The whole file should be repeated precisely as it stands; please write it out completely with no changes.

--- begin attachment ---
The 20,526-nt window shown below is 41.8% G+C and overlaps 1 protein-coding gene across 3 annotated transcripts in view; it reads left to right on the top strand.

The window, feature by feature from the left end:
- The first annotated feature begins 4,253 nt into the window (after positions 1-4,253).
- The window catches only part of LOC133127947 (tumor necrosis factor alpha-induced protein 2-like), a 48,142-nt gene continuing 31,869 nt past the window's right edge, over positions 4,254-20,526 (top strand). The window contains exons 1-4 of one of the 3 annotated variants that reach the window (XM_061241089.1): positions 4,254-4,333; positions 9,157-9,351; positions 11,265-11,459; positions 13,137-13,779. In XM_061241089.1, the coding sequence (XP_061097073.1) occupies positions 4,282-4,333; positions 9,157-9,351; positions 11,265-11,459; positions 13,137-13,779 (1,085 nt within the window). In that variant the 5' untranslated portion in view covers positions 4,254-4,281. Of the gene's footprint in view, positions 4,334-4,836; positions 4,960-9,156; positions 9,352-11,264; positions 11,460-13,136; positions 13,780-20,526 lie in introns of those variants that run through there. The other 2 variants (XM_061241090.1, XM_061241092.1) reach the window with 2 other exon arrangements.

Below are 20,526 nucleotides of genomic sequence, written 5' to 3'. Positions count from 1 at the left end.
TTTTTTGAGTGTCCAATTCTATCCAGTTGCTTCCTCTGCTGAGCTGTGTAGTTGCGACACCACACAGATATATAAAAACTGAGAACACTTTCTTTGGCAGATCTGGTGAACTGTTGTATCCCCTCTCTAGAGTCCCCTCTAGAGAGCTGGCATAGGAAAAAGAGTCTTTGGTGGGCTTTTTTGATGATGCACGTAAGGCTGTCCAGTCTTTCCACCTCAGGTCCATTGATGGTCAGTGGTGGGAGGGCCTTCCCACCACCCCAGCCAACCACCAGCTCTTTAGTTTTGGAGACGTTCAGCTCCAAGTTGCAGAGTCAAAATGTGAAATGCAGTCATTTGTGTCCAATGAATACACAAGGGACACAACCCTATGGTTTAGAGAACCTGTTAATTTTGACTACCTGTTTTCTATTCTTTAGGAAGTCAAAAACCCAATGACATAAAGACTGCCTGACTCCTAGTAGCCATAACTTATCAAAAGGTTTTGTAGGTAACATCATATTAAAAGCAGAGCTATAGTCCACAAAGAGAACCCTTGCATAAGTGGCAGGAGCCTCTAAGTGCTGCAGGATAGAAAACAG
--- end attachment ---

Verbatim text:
The 20,526-nt window shown below is 41.8% G+C and overlaps 1 protein-coding gene across 3 annotated transcripts in view; it reads left to right on the top strand.

The window, feature by feature from the left end:
- The first annotated feature begins 4,253 nt into the window (after positions 1-4,253).
- The window catches only part of LOC133127947 (tumor necrosis factor alpha-induced protein 2-like), a 48,142-nt gene continuing 31,869 nt past the window's right edge, over positions 4,254-20,526 (top strand). The window contains exons 1-4 of one of the 3 annotated variants that reach the window (XM_061241089.1): positions 4,254-4,333; positions 9,157-9,351; positions 11,265-11,459; positions 13,137-13,779. In XM_061241089.1, the coding sequence (XP_061097073.1) occupies positions 4,282-4,333; positions 9,157-9,351; positions 11,265-11,459; positions 13,137-13,779 (1,085 nt within the window). In that variant the 5' untranslated portion in view covers positions 4,254-4,281. Of the gene's footprint in view, positions 4,334-4,836; positions 4,960-9,156; positions 9,352-11,264; positions 11,460-13,136; positions 13,780-20,526 lie in introns of those variants that run through there. The other 2 variants (XM_061241090.1, XM_061241092.1) reach the window with 2 other exon arrangements.

Below are 20,526 nucleotides of genomic sequence, written 5' to 3'. Positions count from 1 at the left end.
TTTTTTGAGTGTCCAATTCTATCCAGTTGCTTCCTCTGCTGAGCTGTGTAGTTGCGACACCACACAGATATATAAAAACTGAGAACACTTTCTTTGGCAGATCTGGTGAACTGTTGTATCCCCTCTCTAGAGTCCCCTCTAGAGAGCTGGCATAGGAAAAAGAGTCTTTGGTGGGCTTTTTTGATGATGCACGTAAGGCTGTCCAGTCTTTCCACCTCAGGTCCATTGATGGTCAGTGGTGGGAGGGCCTTCCCACCACCCCAGCCAACCACCAGCTCTTTAGTTTTGGAGACGTTCAGCTCCAAGTTGCAGAGTCAAAATGTGAAATGCAGTCATTTGTGTCCAATGAATACACAAGGGACACAACCCTATGGTTTAGAGAACCTGTTAATTTTGACTACCTGTTTTCTATTCTTTAGGAAGTCAAAAACCCAATGACATAAAGACTGCCTGACTCCTAGTAGCCATAACTTATCAAAAGGTTTTGTAGGTAACATCATATTAAAAGCAGAGCTATAGTCCACAAAGAGAACCCTTGCATAAGTGGCAGGAGCCTCTAAGTGCTGCAGGATAGAAAACAG